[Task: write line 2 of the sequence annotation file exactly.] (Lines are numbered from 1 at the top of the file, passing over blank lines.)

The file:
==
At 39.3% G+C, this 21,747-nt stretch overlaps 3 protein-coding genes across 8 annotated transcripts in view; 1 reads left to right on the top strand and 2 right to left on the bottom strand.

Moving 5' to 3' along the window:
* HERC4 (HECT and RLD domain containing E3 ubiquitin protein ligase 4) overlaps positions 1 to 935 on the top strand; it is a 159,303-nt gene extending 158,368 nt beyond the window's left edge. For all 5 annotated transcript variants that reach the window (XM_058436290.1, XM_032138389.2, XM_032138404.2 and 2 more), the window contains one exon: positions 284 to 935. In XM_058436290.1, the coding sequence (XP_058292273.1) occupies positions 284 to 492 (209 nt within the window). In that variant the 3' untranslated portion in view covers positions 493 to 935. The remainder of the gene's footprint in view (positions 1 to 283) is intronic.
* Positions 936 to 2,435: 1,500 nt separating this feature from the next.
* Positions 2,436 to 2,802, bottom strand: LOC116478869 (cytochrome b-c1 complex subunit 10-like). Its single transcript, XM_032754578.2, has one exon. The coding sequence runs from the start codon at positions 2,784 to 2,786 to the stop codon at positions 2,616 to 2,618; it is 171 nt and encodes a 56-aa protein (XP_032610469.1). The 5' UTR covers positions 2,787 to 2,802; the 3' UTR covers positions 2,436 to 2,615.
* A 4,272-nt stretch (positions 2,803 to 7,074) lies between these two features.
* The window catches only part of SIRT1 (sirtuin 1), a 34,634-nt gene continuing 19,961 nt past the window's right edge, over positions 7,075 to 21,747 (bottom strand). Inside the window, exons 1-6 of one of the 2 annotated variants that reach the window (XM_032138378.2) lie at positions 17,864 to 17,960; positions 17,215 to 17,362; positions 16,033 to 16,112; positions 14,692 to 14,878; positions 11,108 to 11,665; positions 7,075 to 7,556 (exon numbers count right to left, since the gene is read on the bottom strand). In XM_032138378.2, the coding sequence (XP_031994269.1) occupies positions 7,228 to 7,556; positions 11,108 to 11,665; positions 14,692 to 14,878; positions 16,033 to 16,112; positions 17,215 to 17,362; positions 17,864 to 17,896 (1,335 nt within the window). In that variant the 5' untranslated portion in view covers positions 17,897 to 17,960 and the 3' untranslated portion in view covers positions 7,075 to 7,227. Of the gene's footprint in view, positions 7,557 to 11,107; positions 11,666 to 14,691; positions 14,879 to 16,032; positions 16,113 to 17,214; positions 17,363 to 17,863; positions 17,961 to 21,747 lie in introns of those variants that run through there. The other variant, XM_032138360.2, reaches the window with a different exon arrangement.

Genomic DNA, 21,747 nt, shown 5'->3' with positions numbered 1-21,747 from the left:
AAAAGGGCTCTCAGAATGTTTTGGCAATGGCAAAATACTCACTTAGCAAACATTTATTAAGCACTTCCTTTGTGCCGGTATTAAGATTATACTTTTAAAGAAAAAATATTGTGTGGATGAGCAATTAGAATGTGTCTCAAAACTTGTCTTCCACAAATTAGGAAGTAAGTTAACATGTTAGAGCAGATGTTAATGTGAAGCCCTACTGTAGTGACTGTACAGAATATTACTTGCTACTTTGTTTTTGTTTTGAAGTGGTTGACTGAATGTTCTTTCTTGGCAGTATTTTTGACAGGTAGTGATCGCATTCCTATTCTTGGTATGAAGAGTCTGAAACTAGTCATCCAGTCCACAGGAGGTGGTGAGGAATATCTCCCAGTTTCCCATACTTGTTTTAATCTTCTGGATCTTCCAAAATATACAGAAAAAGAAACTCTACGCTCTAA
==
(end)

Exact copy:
Moving 5' to 3' along the window: